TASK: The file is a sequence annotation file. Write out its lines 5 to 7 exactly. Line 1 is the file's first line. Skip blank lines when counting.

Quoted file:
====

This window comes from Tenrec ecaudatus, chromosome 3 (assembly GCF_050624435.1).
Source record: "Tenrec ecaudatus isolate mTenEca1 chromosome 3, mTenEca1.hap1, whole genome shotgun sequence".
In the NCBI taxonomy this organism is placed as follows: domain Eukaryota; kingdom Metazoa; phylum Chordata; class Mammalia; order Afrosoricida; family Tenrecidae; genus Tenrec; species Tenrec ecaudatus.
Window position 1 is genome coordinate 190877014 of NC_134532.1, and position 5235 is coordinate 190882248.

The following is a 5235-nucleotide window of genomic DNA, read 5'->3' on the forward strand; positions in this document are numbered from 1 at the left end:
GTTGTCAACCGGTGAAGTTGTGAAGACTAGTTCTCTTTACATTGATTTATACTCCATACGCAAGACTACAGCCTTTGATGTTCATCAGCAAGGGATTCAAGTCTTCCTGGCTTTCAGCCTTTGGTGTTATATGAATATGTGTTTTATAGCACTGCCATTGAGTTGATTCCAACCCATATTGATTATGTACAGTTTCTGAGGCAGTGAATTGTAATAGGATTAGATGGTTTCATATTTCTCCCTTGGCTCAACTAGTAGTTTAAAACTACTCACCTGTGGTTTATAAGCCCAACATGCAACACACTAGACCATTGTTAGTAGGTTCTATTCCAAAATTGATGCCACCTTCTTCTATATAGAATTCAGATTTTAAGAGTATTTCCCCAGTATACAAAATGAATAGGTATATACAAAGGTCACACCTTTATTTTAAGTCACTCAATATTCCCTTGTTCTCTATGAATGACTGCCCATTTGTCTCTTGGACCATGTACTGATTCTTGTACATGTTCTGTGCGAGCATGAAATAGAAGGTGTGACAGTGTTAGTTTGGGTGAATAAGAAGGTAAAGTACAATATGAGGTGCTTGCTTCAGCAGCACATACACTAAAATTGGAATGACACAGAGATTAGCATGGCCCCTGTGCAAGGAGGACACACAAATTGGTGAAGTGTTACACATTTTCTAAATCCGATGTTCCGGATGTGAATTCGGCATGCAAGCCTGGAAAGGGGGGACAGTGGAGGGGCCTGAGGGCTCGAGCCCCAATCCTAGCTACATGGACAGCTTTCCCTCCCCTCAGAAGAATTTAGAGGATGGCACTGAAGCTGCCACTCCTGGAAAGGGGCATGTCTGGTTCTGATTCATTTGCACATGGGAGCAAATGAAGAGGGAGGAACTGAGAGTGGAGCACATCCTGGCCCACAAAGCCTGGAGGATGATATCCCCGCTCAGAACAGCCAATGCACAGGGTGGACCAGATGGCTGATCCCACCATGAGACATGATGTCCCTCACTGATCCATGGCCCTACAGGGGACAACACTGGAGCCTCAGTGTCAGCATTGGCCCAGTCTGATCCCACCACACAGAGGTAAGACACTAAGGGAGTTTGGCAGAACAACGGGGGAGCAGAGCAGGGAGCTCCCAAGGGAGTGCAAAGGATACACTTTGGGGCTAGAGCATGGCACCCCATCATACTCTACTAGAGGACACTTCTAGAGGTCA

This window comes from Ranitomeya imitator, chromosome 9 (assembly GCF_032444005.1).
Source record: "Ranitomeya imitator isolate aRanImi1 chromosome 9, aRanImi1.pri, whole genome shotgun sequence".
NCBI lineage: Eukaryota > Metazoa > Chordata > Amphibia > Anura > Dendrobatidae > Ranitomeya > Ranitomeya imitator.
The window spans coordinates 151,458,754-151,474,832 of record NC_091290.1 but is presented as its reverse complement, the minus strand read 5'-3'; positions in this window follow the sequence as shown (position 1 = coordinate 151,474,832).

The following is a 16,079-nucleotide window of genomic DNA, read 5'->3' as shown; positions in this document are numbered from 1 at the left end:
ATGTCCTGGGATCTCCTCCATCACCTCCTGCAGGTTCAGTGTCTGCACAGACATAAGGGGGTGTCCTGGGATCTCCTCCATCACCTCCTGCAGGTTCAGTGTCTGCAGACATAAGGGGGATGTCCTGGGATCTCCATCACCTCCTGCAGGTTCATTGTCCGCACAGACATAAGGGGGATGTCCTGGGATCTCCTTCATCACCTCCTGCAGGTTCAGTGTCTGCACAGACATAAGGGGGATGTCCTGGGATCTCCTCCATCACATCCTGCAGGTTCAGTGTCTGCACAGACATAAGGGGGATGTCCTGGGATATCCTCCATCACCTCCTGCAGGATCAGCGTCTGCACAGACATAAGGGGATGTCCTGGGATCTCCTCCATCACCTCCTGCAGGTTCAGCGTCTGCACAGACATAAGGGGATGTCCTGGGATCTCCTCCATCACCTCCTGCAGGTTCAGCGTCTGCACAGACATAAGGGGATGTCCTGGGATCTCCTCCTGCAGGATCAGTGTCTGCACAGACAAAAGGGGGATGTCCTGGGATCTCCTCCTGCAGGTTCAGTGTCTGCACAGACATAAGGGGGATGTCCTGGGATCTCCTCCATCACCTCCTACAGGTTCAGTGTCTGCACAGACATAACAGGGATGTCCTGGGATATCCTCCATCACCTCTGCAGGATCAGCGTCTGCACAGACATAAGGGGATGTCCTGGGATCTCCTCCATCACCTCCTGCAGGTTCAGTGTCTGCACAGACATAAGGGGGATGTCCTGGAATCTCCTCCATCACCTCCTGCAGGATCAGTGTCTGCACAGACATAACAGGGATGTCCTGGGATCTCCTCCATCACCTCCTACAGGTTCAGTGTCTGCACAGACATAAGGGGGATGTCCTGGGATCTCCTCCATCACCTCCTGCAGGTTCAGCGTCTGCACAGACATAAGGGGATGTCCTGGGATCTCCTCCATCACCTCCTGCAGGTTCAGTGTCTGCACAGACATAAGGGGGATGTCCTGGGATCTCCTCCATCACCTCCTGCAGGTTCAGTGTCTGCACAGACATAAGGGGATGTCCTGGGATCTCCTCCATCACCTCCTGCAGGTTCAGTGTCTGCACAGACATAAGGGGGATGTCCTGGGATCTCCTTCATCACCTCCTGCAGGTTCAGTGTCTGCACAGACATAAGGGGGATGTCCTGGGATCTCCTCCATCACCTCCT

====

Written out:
The following is a 5235-nucleotide window of genomic DNA, read 5'->3' on the forward strand; positions in this document are numbered from 1 at the left end:
GTTGTCAACCGGTGAAGTTGTGAAGACTAGTTCTCTTTACATTGATTTATACTCCATACGCAAGACTACAGCCTTTGATGTTCATCAGCAAGGGATTCAAGTCTTCCTGGCTTTCAGCCTTTGGTGTTATATGAATATGTGTTTTATAGCACTGCCATTGAGTTGATTCCAACCCATATTGATTATGTACAGTTTCTGAGGCAGTGAATTGTAATAGGATTAGATGGTTTCATATTTCTCCCTTGGCTCAACTAGTAGTTTAAAACTACTCACCTGTGGTTTATAAGCCCAACATGCAACACACTAGACCATTGTTAGTAGGTTCTATTCCAAAATTGATGCCACCTTCTTCTATATAGAATTCAGATTTTAAGAGTATTTCCCCAGTATACAAAATGAATAGGTATATACAAAGGTCACACCTTTATTTTAAGTCACTCAATATTCCCTTGTTCTCTATGAATGACTGCCCATTTGTCTCTTGGACCATGTACTGATTCTTGTACATGTTCTGTGCGAGCATGAAATAGAAGGTGTGACAGTGTTAGTTTGGGTGAATAAGAAGGTAAAGTACAATATGAGGTGCTTGCTTCAGCAGCACATACACTAAAATTGGAATGACACAGAGATTAGCATGGCCCCTGTGCAAGGAGGACACACAAATTGGTGAAGTGTTACACATTTTCTAAATCCGATGTTCCGGATGTGAATTCGGCATGCAAGCCTGGAAAGGGGGGACAGTGGAGGGGCCTGAGGGCTCGAGCCCCAATCCTAGCTACATGGACAGCTTTCCCTCCCCTCAGAAGAATTTAGAGGATGGCACTGAAGCTGCCACTCCTGGAAAGGGGCATGTCTGGTTCTGATTCATTTGCACATGGGAGCAAATGAAGAGGGAGGAACTGAGAGTGGAGCACATCCTGGCCCACAAAGCCTGGAGGATGATATCCCCGCTCAGAACAGCCAATGCACAGGGTGGACCAGATGGCTGATCCCACCATGAGACATGATGTCCCTCACTGATCCATGGCCCTACAGGGGACAACACTGGAGCCTCAGTGTCAGCATTGGCCCAGTCTGATCCCACCACACAGAGGTAAGACACTAAGGGAGTTTGGCAGAACAACGGGGGAGCAGAGCAGGGAGCTCCCAAGGGAGTGCAAAGGATACACTTTGGGGCTAGAGCATGGCACCCCATCATACTCTACTAGAGGACACTTCTAGAGGTCA

This window comes from Ranitomeya imitator, chromosome 9 (assembly GCF_032444005.1).